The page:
It was little over a week ago that my good friend showed up at work with a bee in her bonnet. Apparently, she had encountered just that morning an individual wearing pajamas out in public. Overly baggy sleep pants. A thin, stained shirt that left little to the imagination. Mismatched socks on feet crammed into shuffling flip-flops. Hair a muss. And a continually yawning, rolled-out-of-bed look on her face as she escorted her child into school.
“I would be willing to bet she had not even brushed her teeth,” my disgusted friend proclaimed, and we both agreed that she should have had enough respect for herself not to walk into school like that.
True, it is written in history that Winston Churchill conducted some of his wartime meetings clad in his silk dressing gown, but let’s be honest — a pair of Spongebob pajama pants with busted elastic, a hole in the seat, and a dirty t-shirt aren’t exactly the same thing. And I’m not making that up … that outfit was shopping for Doritos in the Winn Dixie last weekend. At 2 o’clock in the afternoon.
Before anyone accuses me of being judgmental and getting up in people’s business, please allow me to say this one thing: I have done it myself. I did, on occasion, wear my sleep attire out to drop my kids off at school back in the day. I’m not particularly proud of it. But the difference is … I never intended to get out of the car. Not even to buy Doritos.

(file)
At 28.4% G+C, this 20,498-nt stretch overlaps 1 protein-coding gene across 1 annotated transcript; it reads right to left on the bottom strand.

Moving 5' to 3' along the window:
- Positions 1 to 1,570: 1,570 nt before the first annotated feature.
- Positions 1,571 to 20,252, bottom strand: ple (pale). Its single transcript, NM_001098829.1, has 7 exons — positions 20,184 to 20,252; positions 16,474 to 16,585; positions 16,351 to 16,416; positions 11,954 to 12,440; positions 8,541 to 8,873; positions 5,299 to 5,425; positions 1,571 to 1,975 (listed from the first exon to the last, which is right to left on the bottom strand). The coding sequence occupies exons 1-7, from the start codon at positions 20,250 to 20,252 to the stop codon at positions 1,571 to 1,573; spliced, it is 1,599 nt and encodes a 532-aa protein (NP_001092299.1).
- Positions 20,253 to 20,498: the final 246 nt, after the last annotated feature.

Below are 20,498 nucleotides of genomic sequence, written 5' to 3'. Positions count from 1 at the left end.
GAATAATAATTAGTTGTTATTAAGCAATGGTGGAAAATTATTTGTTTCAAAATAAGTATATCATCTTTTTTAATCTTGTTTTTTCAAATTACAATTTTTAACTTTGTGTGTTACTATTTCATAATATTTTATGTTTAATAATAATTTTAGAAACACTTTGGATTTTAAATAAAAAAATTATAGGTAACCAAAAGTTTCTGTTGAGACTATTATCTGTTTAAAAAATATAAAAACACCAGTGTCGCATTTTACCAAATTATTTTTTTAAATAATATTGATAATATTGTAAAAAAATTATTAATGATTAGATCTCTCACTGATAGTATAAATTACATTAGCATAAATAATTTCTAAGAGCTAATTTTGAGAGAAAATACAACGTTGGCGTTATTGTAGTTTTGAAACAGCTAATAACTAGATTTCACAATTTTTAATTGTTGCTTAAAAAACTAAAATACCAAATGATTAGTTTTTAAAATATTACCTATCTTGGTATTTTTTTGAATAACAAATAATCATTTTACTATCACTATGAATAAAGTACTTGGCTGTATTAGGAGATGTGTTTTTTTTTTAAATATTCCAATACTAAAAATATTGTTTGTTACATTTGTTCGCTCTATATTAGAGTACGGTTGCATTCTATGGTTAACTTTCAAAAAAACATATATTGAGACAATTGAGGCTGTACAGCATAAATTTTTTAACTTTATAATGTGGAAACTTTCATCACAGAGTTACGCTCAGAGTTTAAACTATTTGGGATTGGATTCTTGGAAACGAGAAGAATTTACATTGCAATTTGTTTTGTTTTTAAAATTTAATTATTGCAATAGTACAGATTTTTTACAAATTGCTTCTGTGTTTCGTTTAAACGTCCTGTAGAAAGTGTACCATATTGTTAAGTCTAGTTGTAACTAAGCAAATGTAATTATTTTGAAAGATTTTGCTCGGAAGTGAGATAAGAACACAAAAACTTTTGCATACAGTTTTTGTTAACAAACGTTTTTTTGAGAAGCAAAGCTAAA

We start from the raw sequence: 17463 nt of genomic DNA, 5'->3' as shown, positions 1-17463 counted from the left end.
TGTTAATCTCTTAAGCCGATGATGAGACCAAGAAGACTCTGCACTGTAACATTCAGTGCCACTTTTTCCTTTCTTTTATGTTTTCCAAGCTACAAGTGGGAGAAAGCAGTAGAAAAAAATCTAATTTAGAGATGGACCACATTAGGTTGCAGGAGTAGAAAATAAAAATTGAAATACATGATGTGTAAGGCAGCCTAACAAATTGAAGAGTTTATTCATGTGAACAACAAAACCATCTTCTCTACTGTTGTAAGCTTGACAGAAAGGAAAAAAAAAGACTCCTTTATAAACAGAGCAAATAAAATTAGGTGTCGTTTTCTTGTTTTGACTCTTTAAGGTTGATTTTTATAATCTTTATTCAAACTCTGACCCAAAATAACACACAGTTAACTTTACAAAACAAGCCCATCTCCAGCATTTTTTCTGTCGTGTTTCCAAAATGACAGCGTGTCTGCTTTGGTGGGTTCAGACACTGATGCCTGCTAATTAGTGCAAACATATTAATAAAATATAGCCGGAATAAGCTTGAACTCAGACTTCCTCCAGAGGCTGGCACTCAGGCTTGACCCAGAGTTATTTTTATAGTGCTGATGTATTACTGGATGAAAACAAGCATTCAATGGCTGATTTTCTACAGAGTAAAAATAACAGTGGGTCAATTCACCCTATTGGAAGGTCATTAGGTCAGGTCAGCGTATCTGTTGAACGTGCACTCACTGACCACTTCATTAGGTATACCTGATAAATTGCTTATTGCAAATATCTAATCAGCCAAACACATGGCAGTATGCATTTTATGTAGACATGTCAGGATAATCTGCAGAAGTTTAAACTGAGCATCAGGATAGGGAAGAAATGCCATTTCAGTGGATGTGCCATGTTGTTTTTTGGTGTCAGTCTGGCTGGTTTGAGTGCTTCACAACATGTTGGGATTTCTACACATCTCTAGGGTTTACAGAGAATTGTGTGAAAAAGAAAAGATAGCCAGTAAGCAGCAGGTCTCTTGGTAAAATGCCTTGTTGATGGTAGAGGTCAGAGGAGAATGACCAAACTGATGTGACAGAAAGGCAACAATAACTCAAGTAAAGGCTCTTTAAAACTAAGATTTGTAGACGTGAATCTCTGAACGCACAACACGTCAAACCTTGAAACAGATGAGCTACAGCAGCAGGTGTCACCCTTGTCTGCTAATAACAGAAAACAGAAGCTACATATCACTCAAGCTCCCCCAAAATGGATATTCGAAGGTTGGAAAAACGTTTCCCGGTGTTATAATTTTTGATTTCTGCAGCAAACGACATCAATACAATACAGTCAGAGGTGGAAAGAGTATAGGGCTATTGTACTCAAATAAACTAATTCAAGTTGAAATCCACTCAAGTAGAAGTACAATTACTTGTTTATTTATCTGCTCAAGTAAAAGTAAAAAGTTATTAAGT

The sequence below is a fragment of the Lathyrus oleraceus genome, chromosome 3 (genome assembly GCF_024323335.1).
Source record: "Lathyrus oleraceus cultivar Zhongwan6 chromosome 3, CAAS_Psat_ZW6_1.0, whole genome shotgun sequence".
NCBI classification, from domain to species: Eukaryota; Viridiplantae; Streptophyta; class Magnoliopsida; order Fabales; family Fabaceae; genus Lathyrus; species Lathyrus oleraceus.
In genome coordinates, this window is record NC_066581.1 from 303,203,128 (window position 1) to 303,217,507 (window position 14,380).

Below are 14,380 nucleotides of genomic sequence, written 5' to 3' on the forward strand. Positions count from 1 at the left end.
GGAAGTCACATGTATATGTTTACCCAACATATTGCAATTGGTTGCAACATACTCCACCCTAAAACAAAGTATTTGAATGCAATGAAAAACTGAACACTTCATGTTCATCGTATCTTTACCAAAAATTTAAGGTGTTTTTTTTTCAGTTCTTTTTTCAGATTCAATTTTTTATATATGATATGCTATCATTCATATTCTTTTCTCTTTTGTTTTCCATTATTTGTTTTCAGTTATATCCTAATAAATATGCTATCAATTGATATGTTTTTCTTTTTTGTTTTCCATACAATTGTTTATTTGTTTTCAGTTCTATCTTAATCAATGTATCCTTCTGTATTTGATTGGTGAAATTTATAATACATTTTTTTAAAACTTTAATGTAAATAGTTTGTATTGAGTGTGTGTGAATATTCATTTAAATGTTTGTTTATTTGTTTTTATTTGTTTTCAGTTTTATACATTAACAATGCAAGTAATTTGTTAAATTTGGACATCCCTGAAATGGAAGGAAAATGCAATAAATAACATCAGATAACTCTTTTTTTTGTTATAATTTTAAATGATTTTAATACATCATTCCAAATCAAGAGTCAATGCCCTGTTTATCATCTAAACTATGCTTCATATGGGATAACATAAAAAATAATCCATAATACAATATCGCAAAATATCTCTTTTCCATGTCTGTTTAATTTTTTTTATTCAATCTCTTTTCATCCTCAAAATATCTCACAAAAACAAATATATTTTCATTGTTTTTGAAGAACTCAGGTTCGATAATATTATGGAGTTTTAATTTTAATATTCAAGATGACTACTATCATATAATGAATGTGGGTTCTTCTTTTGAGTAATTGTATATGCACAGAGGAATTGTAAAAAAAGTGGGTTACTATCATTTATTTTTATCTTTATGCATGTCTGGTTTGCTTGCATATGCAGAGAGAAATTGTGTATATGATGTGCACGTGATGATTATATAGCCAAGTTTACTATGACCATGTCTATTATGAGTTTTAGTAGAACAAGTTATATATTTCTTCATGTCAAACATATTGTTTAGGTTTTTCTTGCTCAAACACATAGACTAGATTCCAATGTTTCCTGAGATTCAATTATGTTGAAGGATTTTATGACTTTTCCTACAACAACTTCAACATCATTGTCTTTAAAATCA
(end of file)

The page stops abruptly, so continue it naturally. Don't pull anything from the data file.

That doesn’t make me better than anyone else, and I know that. There are some instances where pajamas may be the only thing a person can and/or has to wear. I am not referring to those people. For the most part, I am talking about the adults who knowingly and willingly choose to wear them out in public, people who can pull on a pair of shorts or jeans, a shirt, and a bra if they took a minute. Yes, I said bra. I’m talking to you, lady I saw in Kmart with the two little children yesterday. If you can afford to buy two cases of beer, I’d be willing to bet you can afford some sort of chest control mechanism to wear under that see-through sleep shirt.
“I can wear what I want to,” you probably are saying. And you would be 100 percent correct … you can wear what you want to. But don’t think your determination to be comfortable is entirely harmless.
It took me a minute to notice why the little girl at the post office was raising her voice to her mother as she stood at the counter going through the mail. She kept asking her to hurry up before anyone saw them. Mama, wearing a blue and white clingy long nightgown over green sweatpants and dirty lavender bedroom shoes, told the little girl to be quiet and if she was embarrassed by the way she looked then she could walk home.
“You shouldn’t care what people think,” the mother said as the little girl slouched sheepishly against the wall looking as though she wanted the floor to open up and swallow her.
As I faced the machine in the corner and waited for my stamps to come out of the slot, I heard the little girl say, “Then why do you tell me and Bo not to be loud because people will look at you and think you’re a bad mama? Isn’t that kind of the same thing?”
Touche, little girl. Touche. You give hope to a new generation who hopefully will keep pajamas out of grocery stores and post offices everywhere.
I sure hope you didn’t have to walk home.
Contact columnist Mandy Flynn at email@example.com.